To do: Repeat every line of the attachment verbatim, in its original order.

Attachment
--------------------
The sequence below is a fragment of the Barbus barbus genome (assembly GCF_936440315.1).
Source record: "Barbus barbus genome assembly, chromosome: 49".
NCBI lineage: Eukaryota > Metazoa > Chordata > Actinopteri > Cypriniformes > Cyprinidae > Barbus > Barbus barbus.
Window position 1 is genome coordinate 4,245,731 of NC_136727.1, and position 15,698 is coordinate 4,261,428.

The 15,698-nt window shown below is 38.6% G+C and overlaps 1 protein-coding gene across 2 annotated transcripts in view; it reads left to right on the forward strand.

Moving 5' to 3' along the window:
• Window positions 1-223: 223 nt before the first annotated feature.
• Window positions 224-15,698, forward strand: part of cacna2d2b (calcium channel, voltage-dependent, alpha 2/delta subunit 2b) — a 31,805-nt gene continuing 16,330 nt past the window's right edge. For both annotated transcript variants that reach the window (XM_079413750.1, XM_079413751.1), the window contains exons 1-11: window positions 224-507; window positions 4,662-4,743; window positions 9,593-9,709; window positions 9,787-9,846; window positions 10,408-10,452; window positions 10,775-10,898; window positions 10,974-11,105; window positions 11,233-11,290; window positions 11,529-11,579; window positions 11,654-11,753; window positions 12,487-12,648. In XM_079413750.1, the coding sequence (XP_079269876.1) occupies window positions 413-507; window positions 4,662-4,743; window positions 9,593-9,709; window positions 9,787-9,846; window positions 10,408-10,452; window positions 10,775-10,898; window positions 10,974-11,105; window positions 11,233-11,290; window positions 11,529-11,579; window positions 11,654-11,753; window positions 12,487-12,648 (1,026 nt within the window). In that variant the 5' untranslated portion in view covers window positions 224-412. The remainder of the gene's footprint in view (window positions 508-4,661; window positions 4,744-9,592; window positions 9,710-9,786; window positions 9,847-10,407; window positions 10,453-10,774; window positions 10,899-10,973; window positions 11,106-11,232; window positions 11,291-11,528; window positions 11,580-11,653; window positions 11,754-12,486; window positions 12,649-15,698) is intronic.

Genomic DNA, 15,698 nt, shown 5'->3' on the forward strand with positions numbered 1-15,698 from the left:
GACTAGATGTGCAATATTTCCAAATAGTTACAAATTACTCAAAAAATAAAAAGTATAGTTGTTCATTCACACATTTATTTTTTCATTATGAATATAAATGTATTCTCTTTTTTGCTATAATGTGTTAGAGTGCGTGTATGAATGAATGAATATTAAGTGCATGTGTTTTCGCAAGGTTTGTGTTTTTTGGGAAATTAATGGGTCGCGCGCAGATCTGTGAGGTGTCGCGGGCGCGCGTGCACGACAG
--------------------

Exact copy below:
The sequence below is a fragment of the Barbus barbus genome (assembly GCF_936440315.1).
Source record: "Barbus barbus genome assembly, chromosome: 49".
NCBI lineage: Eukaryota > Metazoa > Chordata > Actinopteri > Cypriniformes > Cyprinidae > Barbus > Barbus barbus.
Window position 1 is genome coordinate 4,245,731 of NC_136727.1, and position 15,698 is coordinate 4,261,428.

The 15,698-nt window shown below is 38.6% G+C and overlaps 1 protein-coding gene across 2 annotated transcripts in view; it reads left to right on the forward strand.

Moving 5' to 3' along the window:
• Window positions 1-223: 223 nt before the first annotated feature.
• Window positions 224-15,698, forward strand: part of cacna2d2b (calcium channel, voltage-dependent, alpha 2/delta subunit 2b) — a 31,805-nt gene continuing 16,330 nt past the window's right edge. For both annotated transcript variants that reach the window (XM_079413750.1, XM_079413751.1), the window contains exons 1-11: window positions 224-507; window positions 4,662-4,743; window positions 9,593-9,709; window positions 9,787-9,846; window positions 10,408-10,452; window positions 10,775-10,898; window positions 10,974-11,105; window positions 11,233-11,290; window positions 11,529-11,579; window positions 11,654-11,753; window positions 12,487-12,648. In XM_079413750.1, the coding sequence (XP_079269876.1) occupies window positions 413-507; window positions 4,662-4,743; window positions 9,593-9,709; window positions 9,787-9,846; window positions 10,408-10,452; window positions 10,775-10,898; window positions 10,974-11,105; window positions 11,233-11,290; window positions 11,529-11,579; window positions 11,654-11,753; window positions 12,487-12,648 (1,026 nt within the window). In that variant the 5' untranslated portion in view covers window positions 224-412. The remainder of the gene's footprint in view (window positions 508-4,661; window positions 4,744-9,592; window positions 9,710-9,786; window positions 9,847-10,407; window positions 10,453-10,774; window positions 10,899-10,973; window positions 11,106-11,232; window positions 11,291-11,528; window positions 11,580-11,653; window positions 11,754-12,486; window positions 12,649-15,698) is intronic.

Genomic DNA, 15,698 nt, shown 5'->3' on the forward strand with positions numbered 1-15,698 from the left:
GACTAGATGTGCAATATTTCCAAATAGTTACAAATTACTCAAAAAATAAAAAGTATAGTTGTTCATTCACACATTTATTTTTTCATTATGAATATAAATGTATTCTCTTTTTTGCTATAATGTGTTAGAGTGCGTGTATGAATGAATGAATATTAAGTGCATGTGTTTTCGCAAGGTTTGTGTTTTTTGGGAAATTAATGGGTCGCGCGCAGATCTGTGAGGTGTCGCGGGCGCGCGTGCACGACAG